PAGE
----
Cambridge Mathematics of Information in Healthcare (CMIH)

Lead Research Organisation: University of Cambridge
Department Name: Applied Maths and Theoretical Physics


In our work in the current edition of the CMIH we have built up a strong pool of researchers and collaborations across the board from mathematics, statistics, to engineering, medical physics and clinicians. Our work has also confirmed that imaging data is a very important diagnostic biomarker, but also that non-imaging data in the form of health records, memory tests and genomics are precious predictive resources and that when combined in appropriate ways should be the source for AI-based healthcare of the future.

Following this philosophy, the new CMIH brings together researchers from mathematics, statistics, computer science and medicine, with clinicians and relevant industrial stakeholder to develop rigorous and clinically practical algorithms for analysing healthcare data in an integrated fashion for personalised diagnosis and treatment, as well as target identification and validation on a population level. We will focus on three medical streams: Cancer, Cardiovascular disease and Dementia, which remain the top 3 causes of death and disability in the UK.

Whilst applied mathematics and mathematical statistics are still commonly regarded as separate disciplines there is an increasing understanding that a combined approach, by removing historic disciplinary boundaries, is the only way forward. This is especially the case when addressing methodological challenges in data science using multi-modal data streams, such as the research we will undertake at the Hub. This holistic approach will support the Hub aims to bring AI for healthcare decision making to the clinical end users.

Planned Impact

The interdisciplinary approach relating fundamental mathematical research to the life sciences is desired but rarely delivered. Our experience in the current Cambridge EPSRC maths in healthcare centre has taught us that the main reason for this is the considerable effort needed to deeply engage with researchers in other disciplines outside of one's own. Genuinely impactful applied mathematical work needs strong relationships and trust between investigators. The CMIH already has a strong track-record of delivery with > 100 papers (approximately 50/50 in mathematical and medical journals and > 1000 citations), >10 medical image analysis software packages, 30 active interdisciplinary and industrial collaborations, and >£18M of further research funding. We thus believe that our new Hub will start from a position of great strength to develop clinically-purposeful algorithms (in close collaboration with clinicians) and to turn those into clinically practical AI tools (the latter will be supported by the Dundee HDR UK arm, i.e. Emily Jefferson).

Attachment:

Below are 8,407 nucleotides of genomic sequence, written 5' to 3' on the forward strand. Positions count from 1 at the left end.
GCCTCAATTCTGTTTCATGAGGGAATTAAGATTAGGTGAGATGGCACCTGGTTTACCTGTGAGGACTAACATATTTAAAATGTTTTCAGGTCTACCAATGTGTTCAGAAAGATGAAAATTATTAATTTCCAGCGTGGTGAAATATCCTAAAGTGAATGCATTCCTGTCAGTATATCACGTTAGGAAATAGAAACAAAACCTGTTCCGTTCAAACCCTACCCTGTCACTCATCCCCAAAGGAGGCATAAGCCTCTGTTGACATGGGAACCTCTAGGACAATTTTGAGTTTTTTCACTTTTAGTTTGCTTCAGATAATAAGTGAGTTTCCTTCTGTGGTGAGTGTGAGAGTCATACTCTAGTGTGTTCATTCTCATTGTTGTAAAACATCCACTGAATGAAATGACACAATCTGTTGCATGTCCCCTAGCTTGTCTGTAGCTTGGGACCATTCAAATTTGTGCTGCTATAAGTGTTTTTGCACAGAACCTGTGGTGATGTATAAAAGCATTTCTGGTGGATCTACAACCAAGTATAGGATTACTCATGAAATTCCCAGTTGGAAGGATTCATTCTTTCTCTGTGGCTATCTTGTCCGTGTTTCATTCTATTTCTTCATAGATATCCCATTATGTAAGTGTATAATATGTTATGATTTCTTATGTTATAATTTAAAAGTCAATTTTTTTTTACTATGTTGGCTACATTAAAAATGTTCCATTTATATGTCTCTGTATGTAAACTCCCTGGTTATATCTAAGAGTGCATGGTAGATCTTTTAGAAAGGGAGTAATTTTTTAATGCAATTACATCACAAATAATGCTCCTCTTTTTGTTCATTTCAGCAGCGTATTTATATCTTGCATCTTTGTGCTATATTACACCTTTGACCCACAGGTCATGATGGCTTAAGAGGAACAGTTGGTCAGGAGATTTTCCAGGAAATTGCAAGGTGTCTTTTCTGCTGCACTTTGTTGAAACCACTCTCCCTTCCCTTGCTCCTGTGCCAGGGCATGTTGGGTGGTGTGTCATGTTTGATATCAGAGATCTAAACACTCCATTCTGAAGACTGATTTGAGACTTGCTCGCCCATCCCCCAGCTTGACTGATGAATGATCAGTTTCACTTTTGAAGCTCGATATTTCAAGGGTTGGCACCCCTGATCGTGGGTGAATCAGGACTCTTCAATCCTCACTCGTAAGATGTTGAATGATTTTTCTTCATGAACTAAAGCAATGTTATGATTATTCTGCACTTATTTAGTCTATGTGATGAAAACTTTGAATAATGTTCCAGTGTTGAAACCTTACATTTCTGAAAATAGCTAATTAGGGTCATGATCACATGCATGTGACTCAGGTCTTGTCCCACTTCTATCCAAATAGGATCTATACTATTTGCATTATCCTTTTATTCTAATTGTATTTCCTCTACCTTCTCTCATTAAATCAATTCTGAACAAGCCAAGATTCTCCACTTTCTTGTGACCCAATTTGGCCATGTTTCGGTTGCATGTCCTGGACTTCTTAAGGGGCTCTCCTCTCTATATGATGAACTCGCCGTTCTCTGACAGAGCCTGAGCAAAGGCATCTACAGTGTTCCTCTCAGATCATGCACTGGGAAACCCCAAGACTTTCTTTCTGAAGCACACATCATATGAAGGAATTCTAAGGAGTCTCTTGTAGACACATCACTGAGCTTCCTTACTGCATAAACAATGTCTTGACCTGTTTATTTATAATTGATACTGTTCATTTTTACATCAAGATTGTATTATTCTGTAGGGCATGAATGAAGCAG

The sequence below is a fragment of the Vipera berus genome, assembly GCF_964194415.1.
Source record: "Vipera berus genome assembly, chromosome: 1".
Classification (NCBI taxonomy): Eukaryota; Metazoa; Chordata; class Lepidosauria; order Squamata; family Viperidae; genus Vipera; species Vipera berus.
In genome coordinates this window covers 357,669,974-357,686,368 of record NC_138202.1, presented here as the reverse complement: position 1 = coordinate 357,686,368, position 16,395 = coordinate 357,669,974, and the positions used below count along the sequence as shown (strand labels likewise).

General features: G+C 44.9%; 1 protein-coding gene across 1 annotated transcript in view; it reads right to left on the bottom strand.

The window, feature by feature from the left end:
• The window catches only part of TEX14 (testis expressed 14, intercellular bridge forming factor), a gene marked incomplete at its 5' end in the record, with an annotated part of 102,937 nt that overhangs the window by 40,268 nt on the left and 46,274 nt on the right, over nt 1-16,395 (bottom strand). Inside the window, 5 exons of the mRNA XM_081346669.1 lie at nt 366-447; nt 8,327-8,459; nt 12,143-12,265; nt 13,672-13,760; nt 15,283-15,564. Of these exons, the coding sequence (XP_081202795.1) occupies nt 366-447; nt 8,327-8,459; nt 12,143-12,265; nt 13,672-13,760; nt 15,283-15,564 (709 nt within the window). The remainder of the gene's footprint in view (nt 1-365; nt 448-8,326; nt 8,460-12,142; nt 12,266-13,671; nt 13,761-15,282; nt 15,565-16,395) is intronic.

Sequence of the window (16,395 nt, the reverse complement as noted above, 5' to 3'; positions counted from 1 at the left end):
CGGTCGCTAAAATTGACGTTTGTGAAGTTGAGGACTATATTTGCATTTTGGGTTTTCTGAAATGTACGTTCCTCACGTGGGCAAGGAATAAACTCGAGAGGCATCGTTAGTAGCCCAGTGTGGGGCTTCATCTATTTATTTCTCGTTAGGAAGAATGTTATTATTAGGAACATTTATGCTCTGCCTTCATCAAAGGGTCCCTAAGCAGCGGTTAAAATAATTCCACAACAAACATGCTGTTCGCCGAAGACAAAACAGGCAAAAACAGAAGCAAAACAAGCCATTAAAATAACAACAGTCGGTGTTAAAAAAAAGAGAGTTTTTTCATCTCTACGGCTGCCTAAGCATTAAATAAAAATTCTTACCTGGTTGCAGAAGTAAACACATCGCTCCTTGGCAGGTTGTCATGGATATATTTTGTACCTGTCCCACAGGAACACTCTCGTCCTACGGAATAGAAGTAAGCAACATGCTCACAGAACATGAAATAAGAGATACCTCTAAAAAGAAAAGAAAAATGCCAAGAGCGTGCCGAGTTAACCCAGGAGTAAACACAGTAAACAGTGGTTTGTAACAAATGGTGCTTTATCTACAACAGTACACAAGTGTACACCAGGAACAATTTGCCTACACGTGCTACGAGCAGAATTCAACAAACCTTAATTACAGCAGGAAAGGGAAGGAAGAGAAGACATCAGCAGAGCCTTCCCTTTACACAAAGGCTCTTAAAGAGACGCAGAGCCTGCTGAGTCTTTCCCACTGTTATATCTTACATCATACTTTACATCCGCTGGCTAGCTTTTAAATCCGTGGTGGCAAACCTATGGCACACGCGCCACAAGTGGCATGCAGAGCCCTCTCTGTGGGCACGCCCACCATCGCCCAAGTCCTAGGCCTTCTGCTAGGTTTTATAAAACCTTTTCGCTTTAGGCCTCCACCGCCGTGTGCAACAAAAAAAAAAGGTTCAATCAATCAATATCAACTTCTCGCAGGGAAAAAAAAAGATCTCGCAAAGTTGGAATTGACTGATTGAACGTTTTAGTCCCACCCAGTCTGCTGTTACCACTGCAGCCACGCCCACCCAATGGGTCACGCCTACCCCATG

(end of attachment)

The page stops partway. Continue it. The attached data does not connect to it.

Beyond academic beneficiaries, the hub will focus on using this advantageous position to deliver impact in healthcare areas. The location of the hub lends itself to benefit from the numerous related activities already happening within Cambridge, where interdisciplinary biomedical research is second to none. Engaging with partners like Cancer Research UK Cambridge Institute, the Wellcome Trust Genome Campus or the NIHR Cambridge Biomedical Research Centre significantly increases the likelihood of tangible impact being delivered at the hub. Furthermore, we will work with the other EPSRC funded hubs to maximise the joint impact provided to healthcare users and the general public more widely.

Developments in healthcare technologies have far reaching impacts beyond the academic research alone. Improvements in clinical decision making processes through the integration of multi-modal data and AI will advance patient treatments and care, thus improving outcomes while reducing costs. Beneficiaries include the clinicians themselves and the healthcare organisations they represent, the NHS (and other equivalent health services internationally), patients and ultimately the general public. Furthermore, the IP generated from the hub and the subsequent technological innovation will benefit technology companies and the wider healthcare tech community, further improving the ability of healthcare providers to diagnose, treat and care for patients and their families.


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